1 Cycling is huge in Copenhagen

55% of Copenhageners commute to work by bicycle. 55%!! Isn’t that amazing? And that’s not only during the summer months – that’s year round, rain or shine! The Netherlands might be known as a cycle nation, but the Danish are just as active as the nearby Dutch. And it’s quite a sight to see the mad traffic in the bike lanes during commuting rush hour!

copenhagen bicycle

2 Copenhagen has a self-governing freetown

The autonomous ‘Freetown’ Christiana is home to about 1,000 residents and is a self-governing part of Copenhagen that sits just outside the city center. Christiana residents don’t pay taxes and run the ‘freetown’ according to their own laws, most famously the selling and using of marijuana. While visitors are welcome here, cameras and cars are not allowed inside.

copenhagen love locks

3 Copenhagen has the longest pedestrian shopping street in the world

Copenhagen is home to the longest pedestrian shopping street in the entire world, Stroget. You’ll find plenty of international brands here, but also smaller Danish chains, where you can pick up some unique souvenirs from Denmark. That’s some Copenhagen trivia I bet you didn’t know!

copenhagen denmark

4 Copenhagen is a Green Capital

That sure goes along with the aforementioned cycling – Copenhagen is incredibly green, as in eco-friendly. So much so that it was rewarded with the title of Green Capital Of The Year in 2014. The city actually aims to become the most cycle-friendly city in the world! And it doesn’t stop there: Copenhagen aims to become the world’s first CO2 neutral capital by 2025. Around 64% of the city’s hotel rooms are certified as eco-friendly, and ¾ of food served in public institutions is organic.

copenhagen spring flowers

5 You can’t pay with Euros in Copenhagen

Surprisingly enough, Denmark is part of the EU, but they don’t use the Euro. Isntead, you pay with Danish Krone. Speaking of money – if you’re planning a trip to Europe, here is my guide to traveling Europe on a budget.

copenhagen fun facts

6 Canals galore in Copenhagen

Another similarity to the Netherlands is that the city is ringed by canals. Nyhavn is the most famous one, but the area of Christianshavn has so many canals that it carries the nickname ‘Little Amsterdam’.

copenhagen canal

5 Copenhagen boasts Fifteen (!) Michelin Stars

For a city of its size – Copenhagen has a population of just over half a million – Denmark’s capital has a surprisingly high number of Michelin Stars – 15 altogether! The most famous Michelin Star restaurant is Noma, which serves exquisite new Nordic cuisine and has been awarded the title as the best restaurant in the world four times! If you’re a gourmand, make sure to reserve a table well before you get here. That’s a fun fact about Copenhagen you can share at your next dinner party.


6 Copenhagen has an amusement park right in the city

Tivoli is Denmark’s second oldest amusement park (the oldest one, Bakken, is about an hour north of Copenhagen) and draws hundreds of thousands of visitors every year. The rides here are all old-school – the oldest roller coaster is over 100 years old – making it the most endearing and charming amusement park you’ll ever visit.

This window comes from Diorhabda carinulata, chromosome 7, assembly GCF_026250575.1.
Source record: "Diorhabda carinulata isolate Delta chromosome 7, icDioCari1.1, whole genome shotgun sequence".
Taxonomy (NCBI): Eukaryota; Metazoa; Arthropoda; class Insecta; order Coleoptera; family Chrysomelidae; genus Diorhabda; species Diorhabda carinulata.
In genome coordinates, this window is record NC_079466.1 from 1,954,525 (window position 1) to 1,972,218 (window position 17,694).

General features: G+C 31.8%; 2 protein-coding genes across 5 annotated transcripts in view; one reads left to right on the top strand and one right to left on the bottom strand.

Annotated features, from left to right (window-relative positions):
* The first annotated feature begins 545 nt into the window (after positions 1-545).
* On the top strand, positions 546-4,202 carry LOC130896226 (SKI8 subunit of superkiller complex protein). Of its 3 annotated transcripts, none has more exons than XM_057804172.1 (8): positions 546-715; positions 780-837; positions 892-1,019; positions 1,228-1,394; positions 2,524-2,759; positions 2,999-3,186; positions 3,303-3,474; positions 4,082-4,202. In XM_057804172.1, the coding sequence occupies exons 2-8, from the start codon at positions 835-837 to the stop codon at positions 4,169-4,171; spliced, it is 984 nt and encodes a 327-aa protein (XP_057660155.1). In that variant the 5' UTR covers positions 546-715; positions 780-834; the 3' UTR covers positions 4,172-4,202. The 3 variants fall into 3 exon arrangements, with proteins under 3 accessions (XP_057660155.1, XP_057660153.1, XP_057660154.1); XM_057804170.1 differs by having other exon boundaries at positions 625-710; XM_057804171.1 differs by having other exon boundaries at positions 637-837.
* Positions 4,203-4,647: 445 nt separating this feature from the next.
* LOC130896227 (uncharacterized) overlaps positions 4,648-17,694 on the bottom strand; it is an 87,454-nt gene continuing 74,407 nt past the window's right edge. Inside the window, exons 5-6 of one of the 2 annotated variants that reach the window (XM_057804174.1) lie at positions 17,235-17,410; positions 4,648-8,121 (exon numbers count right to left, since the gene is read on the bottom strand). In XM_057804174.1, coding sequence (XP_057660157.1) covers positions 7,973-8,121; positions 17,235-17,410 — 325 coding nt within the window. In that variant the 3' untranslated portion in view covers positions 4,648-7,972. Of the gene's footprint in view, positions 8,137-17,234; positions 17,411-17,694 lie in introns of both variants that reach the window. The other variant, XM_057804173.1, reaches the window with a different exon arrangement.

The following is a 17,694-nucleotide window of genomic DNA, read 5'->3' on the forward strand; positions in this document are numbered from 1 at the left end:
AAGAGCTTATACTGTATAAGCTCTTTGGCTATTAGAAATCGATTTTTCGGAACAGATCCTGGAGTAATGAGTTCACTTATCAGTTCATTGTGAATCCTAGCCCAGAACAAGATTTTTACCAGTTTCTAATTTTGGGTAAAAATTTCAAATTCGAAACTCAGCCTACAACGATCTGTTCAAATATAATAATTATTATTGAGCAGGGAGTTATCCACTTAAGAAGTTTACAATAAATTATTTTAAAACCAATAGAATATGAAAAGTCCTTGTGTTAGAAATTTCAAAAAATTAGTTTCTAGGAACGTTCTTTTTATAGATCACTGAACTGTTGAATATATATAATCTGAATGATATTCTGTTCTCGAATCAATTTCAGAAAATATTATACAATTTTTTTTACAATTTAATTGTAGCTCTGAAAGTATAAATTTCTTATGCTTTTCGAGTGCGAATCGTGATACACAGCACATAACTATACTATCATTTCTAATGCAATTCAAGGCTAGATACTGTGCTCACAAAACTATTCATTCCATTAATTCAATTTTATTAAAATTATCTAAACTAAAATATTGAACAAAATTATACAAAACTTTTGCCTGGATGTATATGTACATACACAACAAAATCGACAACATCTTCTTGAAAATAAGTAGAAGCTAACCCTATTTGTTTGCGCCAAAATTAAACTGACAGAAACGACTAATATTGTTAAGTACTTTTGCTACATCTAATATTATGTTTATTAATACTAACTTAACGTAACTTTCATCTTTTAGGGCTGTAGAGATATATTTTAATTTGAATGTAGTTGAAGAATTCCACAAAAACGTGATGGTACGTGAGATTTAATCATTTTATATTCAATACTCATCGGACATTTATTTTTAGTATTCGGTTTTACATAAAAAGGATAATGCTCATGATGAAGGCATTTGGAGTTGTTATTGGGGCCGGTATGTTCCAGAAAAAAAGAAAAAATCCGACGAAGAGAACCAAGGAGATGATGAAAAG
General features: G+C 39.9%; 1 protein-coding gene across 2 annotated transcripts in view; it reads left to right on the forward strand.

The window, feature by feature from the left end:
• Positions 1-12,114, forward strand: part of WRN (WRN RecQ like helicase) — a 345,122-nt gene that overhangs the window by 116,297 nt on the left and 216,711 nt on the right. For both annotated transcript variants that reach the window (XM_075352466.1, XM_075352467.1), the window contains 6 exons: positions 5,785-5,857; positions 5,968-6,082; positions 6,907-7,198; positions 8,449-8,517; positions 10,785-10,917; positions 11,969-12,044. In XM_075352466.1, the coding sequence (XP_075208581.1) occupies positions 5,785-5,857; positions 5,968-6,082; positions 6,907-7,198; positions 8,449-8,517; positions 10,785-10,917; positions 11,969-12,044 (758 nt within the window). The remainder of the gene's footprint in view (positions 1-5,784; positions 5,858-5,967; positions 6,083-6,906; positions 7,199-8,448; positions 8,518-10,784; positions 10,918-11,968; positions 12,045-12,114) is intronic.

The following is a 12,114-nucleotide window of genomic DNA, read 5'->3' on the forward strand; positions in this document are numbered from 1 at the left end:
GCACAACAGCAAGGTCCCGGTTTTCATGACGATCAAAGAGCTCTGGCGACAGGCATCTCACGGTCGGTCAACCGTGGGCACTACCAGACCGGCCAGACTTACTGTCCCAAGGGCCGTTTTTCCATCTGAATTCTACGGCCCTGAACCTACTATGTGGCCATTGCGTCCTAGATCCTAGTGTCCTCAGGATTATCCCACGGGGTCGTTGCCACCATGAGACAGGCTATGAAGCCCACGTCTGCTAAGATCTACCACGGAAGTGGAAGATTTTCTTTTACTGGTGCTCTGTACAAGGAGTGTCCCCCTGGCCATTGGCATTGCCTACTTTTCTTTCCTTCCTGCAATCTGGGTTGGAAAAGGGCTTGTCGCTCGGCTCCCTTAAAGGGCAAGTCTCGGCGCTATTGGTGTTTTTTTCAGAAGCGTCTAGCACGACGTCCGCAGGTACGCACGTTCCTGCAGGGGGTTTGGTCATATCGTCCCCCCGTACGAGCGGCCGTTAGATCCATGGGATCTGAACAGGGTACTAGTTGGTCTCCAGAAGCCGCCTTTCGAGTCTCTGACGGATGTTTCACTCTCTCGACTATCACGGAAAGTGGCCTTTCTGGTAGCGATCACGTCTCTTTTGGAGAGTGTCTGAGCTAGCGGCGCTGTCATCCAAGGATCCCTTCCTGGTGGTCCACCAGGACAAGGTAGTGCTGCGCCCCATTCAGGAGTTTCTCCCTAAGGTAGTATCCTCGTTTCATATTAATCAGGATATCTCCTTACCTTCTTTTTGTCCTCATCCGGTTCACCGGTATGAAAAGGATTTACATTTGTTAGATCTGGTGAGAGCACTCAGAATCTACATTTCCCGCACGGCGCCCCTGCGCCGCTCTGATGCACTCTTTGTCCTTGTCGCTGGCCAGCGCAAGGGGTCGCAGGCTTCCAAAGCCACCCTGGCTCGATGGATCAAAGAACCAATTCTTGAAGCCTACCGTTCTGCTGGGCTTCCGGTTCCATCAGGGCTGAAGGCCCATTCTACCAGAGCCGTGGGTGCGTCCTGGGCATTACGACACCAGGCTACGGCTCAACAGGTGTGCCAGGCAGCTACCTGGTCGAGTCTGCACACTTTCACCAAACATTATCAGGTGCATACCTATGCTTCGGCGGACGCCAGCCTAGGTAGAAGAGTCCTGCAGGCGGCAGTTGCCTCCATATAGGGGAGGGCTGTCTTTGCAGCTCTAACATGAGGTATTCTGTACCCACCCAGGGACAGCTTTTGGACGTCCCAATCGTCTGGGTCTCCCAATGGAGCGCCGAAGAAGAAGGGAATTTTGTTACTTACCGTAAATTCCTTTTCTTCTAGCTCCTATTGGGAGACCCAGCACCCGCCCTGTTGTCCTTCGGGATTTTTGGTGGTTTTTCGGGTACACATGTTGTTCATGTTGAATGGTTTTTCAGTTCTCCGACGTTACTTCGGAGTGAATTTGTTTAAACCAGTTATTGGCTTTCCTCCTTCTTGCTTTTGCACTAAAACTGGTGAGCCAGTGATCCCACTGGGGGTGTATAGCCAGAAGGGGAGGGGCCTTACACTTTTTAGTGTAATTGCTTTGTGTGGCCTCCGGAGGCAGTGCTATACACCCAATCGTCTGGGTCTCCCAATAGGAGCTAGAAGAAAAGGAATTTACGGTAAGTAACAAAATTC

copenhagen fun facts

7 Danes are coffee lovers

And last but not least, my favorite Copenhagen fun fact: On the list of countries with the highest coffee consumption, Denmark takes #7 with 5.3 kg per capita, which comes to about 1.5 cups per day. This explains the high number of excellent coffee shops in Copenhagen – make sure to stop at one and have a cup of outstanding coffee – like most of Scandinavia, Denmark’s baristas take pride in preparing exclusively high-quality cups of Joe. And if you are a coffee lover too, Erin shares 10 amazing coffee shops in Copenhagen here.copenhagen fun facts

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Polaroid of the week: Colorful Copenhagen


polaroid denmark copenhagenOther people might have considered it hugely inconvenient to travel to another country to catch a flight, but when I found a flight deal leaving from Copenhagen that was $200 cheaper than all the other flights from Europe to LA, my first thought was ‘Perfect! Now I’ve finally got an excuse to visit Copenhagen.’ And when I saw that it was only €20 to get there from Berlin, the decision was made: I’d spend a day in Copenhagen en route to the U.S. (I love how cheap it has become to travel around Europe with budget airlines, buses and trains competing for customers).

I didn’t have much on my ‘must see’ list, except for the obligatory photo stop by the Little Mermaid, the brightly painted Nordic houses along the canals and Christiana, the famous autonomous district of the city that is known for its alternative inhabitants and subculture (since it is not allowed for visitors to take photos inside Christiana, I recommend this picture-heavy Buzzfeed article to find out what Christiania is all about).

And so I just wandered the city, turned into streets that seemed interesting, stopped for coffee in trendy looking coffee shops, sat by the water and observed life in the Danish capital. One thing I loved was the fact that there seemed to be more bikes than cars – just like in Stockholm, people love to cycle. Spring had just sprung, and while it was still chilly, people were soaking up the sun rays in outdoor cafes (another similarity to Stockholm: the many coffee shops). I couldn’t have chosen a better city to explore for a day – Copenhagen, I have a feeling this wasn’t the last time we’ve met.